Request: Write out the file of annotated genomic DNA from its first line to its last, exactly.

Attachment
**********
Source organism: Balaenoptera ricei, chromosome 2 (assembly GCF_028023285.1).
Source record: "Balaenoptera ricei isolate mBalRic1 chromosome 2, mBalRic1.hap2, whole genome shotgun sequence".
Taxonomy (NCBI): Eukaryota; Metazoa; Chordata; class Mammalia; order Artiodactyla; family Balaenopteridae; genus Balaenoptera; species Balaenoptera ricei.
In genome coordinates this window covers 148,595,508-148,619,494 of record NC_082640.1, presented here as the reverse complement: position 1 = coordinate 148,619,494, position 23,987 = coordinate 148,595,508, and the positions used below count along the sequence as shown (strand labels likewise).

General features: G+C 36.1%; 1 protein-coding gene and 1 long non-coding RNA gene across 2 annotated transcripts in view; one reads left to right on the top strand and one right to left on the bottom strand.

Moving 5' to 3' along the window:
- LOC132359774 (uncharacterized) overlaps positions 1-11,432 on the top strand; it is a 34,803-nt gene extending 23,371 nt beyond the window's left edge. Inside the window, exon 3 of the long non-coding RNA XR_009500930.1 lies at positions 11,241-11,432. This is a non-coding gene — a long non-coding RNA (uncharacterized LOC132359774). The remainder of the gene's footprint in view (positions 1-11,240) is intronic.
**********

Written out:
Source organism: Balaenoptera ricei, chromosome 2 (assembly GCF_028023285.1).
Source record: "Balaenoptera ricei isolate mBalRic1 chromosome 2, mBalRic1.hap2, whole genome shotgun sequence".
Taxonomy (NCBI): Eukaryota; Metazoa; Chordata; class Mammalia; order Artiodactyla; family Balaenopteridae; genus Balaenoptera; species Balaenoptera ricei.
In genome coordinates this window covers 148,595,508-148,619,494 of record NC_082640.1, presented here as the reverse complement: position 1 = coordinate 148,619,494, position 23,987 = coordinate 148,595,508, and the positions used below count along the sequence as shown (strand labels likewise).

General features: G+C 36.1%; 1 protein-coding gene and 1 long non-coding RNA gene across 2 annotated transcripts in view; one reads left to right on the top strand and one right to left on the bottom strand.

Moving 5' to 3' along the window:
- LOC132359774 (uncharacterized) overlaps positions 1-11,432 on the top strand; it is a 34,803-nt gene extending 23,371 nt beyond the window's left edge. Inside the window, exon 3 of the long non-coding RNA XR_009500930.1 lies at positions 11,241-11,432. This is a non-coding gene — a long non-coding RNA (uncharacterized LOC132359774). The remainder of the gene's footprint in view (positions 1-11,240) is intronic.